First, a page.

David E. Lee1, Jacob L. Brown1, Megan E. Rosa-Caldwell1, Richard A. Perry, Jr.1, Lemuel A. Brown1, Bhuwan Khatri1, Dongwon Seo1, Tyrone A. Washington1, Michael P. Wiggs2, Byung-Whi Kong1 & Nicholas P. Greene1. 1University of Arkansas, Fayetteville, Arkansas; 2University of Texas at Tyler, Tyler, Texas

Muscle atrophy is a hallmark of cancer-cachexia resulting in impaired function and quality of life and cachexia is the immediate cause of death for 20-40% of cancer patients. The resulting atrophy leads to a decreased functional ability of the muscle, therefore, muscle atrophy developed during cancer-cachexia leads to an exacerbation in the functional decline of cancer patients. microRNAs regulate to translation of specific mRNAs, and are implicated in regulation of muscle size. The impact of cancer-cachexia on the microRNA profile is poorly understood. PURPOSE: The purpose of this investigation was to examine the miRNA profile of skeletal muscle atrophy induced by cancer-cachexia in order to uncover potential miRNAs involved with this catabolic condition. METHODS: Two groups of C57BL/6J mice were either injected with sterile phosphate buffered saline (PBS) or LLC1 lung carcinoma cells into the dorsal flank. After four weeks, LLC1 mice developed cancerous tumors and cachexia. Hindlimb muscles were collected, snap frozen and processed to isolate pure high quality, short RNAs. RNAs were analyzed using miRSEQ microRNA sequencing and data was analyzed using Ingenuity Pathway Analysis. RESULTS: Tumor weights were ~3.3g in LLC1 compared to 0g in PBS mice. Tibialis Anterior (18%), Gastrocnemius (7%), and Epididymal Fat (10%) were all lower weight in LLC1 compared to PBS (p<0.05) verifying cachexia. Three hundred seventy-two distinct microRNAs were identified as being expressed in the tissue. Nine of these miRNAs were significantly different between groups (p<0.05), and 20 total miRNAs were identified as being altered between LLC1 and PBS at the p<0.10 level. These miRNAs were classified as playing a role in numerous physiological processes and intracellular signaling pathways such as those involved with cell cycle progression (MYC) and cellular growth (Akt) among others. CONCLUSION: This investigation has taken clear steps to discover novel alterations in microRNAs in the context of cancer-cachexia-induced muscle atrophy and potential mechanisms involved in the onset of both cachexia and possibly other forms of muscle atrophy. Future experiments can be designed to identify specific cellular necessity and sufficiency of these microRNAs in maintenance of muscle size as possible therapeutics for muscle atrophy.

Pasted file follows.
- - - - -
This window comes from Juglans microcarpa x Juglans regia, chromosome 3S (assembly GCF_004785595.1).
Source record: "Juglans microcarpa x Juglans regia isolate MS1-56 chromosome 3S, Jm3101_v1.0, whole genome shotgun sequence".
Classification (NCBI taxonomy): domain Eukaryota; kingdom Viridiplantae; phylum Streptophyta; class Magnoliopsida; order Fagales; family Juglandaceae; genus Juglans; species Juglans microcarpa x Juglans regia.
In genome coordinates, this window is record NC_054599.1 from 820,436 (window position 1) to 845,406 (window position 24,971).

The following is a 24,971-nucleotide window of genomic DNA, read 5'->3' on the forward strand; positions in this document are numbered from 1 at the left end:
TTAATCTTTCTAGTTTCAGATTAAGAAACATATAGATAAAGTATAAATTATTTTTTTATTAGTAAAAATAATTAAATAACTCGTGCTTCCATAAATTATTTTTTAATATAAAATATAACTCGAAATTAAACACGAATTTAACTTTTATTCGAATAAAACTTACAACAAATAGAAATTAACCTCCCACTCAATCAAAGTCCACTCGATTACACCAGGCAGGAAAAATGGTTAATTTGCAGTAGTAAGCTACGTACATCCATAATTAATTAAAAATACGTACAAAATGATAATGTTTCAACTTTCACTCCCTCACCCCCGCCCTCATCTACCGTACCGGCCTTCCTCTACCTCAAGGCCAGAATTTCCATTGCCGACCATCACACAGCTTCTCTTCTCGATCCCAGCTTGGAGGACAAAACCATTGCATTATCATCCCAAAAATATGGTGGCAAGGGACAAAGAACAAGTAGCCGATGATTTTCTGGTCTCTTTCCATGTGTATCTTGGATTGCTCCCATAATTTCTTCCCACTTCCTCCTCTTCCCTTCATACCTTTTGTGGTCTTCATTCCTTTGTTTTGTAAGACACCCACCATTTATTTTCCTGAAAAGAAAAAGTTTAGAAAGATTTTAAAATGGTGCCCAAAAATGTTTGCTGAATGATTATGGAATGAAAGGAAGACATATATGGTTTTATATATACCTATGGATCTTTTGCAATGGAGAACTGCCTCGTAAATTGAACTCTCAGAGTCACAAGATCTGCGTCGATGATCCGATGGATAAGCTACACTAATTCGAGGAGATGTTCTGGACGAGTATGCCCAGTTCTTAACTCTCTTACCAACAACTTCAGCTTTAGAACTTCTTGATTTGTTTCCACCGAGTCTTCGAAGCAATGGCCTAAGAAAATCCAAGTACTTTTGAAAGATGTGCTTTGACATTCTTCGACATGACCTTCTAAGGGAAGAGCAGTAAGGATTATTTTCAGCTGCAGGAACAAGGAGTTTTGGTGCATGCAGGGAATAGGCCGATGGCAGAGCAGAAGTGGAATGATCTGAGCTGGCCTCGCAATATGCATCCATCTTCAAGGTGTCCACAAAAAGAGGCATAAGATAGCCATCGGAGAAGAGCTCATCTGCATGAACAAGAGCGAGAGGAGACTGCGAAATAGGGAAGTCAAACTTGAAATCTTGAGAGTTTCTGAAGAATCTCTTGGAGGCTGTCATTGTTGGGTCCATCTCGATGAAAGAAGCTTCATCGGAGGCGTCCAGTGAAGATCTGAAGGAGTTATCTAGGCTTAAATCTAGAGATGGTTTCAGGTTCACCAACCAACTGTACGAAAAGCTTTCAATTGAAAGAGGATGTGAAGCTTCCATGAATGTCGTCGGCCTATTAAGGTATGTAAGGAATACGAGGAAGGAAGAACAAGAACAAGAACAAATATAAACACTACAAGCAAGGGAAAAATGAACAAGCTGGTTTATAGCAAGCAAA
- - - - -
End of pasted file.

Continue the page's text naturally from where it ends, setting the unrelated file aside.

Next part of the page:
(This investigation was funded by the Arkansas Bioscience Institute)

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